"Slaves were considered property under Roman law and had no legal personhood. Unlike Roman citizens, they could be subjected to corporal punishment, sexual exploitation (prostitutes were often slaves), torture, and summary execution. The testimony of a slave could not be accepted in a court of law unless the slave was tortured—a practice based on the belief that slaves in a position to be privy to their masters' affairs would be too virtuously loyal to reveal damaging evidence unless coerced. Over time, however, slaves gained increased legal protection, including the right to file complaints against their masters. Attitudes changed in part because of the influence among the educated elite of the Stoics, whose egalitarian views of humanity extended to slaves."[5]

"The 1st-century BC Greek historian Dionysius of Halicarnassus indicates that the Roman institution of slavery began with the legendary founder Romulus giving Roman fathers the right to sell their own children into slavery, and kept growing with the expansion of the Roman state. Slave ownership was most widespread throughout the Roman citizenry from the Second Punic War (218–201 BC) to the 4th century AD. The Greek geographer Strabo (1st century AD) records how an enormous slave trade resulted from the collapse of the Seleucid Empire (100–63 BC).[6]"[5]

Ancient Greece[edit]

Slaves in the mines of ancient Greece are depicted. Credit: Huesca.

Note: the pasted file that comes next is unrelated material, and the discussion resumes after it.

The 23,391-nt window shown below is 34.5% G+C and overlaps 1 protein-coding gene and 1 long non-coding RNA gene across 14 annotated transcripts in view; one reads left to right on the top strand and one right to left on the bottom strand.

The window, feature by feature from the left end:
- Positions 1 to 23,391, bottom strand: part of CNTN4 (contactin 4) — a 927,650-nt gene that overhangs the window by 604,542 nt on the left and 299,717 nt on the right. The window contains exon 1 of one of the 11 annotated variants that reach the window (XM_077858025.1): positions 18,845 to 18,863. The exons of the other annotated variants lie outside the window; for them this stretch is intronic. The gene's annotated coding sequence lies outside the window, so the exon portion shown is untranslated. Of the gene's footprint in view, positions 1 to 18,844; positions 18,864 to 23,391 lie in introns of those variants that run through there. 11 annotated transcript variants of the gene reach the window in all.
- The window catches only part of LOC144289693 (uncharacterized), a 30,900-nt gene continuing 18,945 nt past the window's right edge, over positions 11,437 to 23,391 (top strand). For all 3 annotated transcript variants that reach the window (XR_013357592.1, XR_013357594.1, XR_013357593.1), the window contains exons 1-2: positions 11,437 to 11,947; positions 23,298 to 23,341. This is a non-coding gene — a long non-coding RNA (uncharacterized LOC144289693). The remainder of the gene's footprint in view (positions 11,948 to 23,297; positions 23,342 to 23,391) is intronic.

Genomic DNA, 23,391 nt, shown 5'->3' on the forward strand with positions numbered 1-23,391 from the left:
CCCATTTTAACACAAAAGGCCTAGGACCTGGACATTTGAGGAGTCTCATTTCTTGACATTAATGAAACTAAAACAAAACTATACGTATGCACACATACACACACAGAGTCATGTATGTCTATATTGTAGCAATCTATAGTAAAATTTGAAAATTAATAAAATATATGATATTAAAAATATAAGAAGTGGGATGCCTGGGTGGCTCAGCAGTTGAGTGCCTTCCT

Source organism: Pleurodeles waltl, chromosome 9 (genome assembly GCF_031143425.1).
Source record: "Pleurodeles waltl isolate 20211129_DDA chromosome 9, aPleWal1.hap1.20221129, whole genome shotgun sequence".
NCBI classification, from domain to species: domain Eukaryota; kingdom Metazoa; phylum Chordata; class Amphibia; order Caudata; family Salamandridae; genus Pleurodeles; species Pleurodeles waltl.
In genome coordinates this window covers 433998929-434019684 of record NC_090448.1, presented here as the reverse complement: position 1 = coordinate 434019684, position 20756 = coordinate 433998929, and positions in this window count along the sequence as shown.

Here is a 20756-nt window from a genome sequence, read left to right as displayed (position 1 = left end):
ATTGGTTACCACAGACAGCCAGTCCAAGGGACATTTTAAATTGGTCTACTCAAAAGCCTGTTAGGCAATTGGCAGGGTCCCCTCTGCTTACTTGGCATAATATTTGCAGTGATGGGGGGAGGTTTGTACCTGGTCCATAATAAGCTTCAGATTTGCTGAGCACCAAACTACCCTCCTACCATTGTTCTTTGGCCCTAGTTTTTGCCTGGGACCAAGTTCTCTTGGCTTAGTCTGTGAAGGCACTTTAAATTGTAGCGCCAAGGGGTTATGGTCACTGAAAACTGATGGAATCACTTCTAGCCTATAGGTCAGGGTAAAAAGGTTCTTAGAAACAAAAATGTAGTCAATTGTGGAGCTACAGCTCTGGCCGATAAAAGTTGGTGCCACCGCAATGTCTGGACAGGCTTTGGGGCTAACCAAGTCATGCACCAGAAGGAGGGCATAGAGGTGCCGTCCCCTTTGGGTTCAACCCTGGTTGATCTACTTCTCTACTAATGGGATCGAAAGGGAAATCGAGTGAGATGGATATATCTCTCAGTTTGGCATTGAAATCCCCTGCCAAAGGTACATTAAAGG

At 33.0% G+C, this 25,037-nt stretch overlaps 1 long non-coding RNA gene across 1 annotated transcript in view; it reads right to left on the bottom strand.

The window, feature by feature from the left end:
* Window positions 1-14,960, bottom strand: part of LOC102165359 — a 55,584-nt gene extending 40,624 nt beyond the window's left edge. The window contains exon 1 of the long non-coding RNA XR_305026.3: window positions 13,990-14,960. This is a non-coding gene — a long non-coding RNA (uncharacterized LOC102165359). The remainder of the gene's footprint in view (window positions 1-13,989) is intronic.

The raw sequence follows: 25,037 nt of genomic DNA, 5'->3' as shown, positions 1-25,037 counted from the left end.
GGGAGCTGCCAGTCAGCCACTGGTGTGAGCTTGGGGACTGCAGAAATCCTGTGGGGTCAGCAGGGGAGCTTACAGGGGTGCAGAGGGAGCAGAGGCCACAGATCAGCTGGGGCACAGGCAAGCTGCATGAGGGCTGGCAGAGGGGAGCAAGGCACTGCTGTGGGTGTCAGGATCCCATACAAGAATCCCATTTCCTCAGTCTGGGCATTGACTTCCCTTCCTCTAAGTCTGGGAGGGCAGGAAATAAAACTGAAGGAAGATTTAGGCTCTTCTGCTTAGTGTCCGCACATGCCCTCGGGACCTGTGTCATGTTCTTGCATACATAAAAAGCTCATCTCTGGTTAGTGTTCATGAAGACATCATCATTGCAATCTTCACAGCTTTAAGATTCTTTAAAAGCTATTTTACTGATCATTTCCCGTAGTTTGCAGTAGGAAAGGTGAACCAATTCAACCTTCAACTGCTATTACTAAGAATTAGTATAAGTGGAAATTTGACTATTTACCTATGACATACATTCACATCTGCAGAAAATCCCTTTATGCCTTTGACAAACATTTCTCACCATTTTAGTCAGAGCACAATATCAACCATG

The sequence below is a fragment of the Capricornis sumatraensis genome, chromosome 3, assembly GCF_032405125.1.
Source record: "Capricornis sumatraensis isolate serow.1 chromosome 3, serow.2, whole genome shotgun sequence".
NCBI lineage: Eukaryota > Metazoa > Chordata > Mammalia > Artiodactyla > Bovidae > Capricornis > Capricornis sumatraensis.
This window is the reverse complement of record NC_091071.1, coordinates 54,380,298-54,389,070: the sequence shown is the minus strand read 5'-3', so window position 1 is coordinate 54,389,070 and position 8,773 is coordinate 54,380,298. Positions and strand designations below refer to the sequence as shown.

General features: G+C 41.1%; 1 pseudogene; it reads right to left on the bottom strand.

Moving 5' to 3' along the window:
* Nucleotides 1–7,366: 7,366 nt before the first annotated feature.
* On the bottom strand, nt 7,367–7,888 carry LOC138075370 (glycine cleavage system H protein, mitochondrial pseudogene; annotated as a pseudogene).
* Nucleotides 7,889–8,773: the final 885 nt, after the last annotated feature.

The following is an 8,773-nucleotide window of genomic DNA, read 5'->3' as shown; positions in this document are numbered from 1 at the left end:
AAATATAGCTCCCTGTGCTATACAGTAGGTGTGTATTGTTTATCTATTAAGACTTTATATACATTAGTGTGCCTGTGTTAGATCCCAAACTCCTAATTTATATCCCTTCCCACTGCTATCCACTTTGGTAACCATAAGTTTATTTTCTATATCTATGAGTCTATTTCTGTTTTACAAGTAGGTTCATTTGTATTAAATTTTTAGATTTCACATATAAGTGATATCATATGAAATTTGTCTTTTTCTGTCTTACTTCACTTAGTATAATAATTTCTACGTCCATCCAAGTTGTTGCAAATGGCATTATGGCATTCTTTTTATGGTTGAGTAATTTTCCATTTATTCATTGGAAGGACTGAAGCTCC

"During the Classical period, Athens and a number of other poleis relied upon trade with ‘barbarian’ territories on the periphery of the Aegean world to maintain large slave populations which played an integral role in economic life and formed the bedrock of elite wealth."[1]

Slaves "were imported from a number of regions [...] Thrace and the Black Sea regions [...] Colchis [...] Getic slaves from the lower Danube region [the] Scythian slave-trade in the 6th and 5th centuries BC [...] Asia Minor and the Levant [...] which fell under the domination of the Persian Empire during the Classical period. [...] Boeotia [...] Sarmatia and Syria. [...] the region of southern Iran generally known as Elam [...] Paphlagonia, bordering the southern Black Sea littoral, was another well-known source of slaves. [...] Phrygia, Caria and Paphlagonia were the most important suppliers of slaves from Asia Minor, Lydia and Cilicia are also attested as slave sources for the Greeks"[1]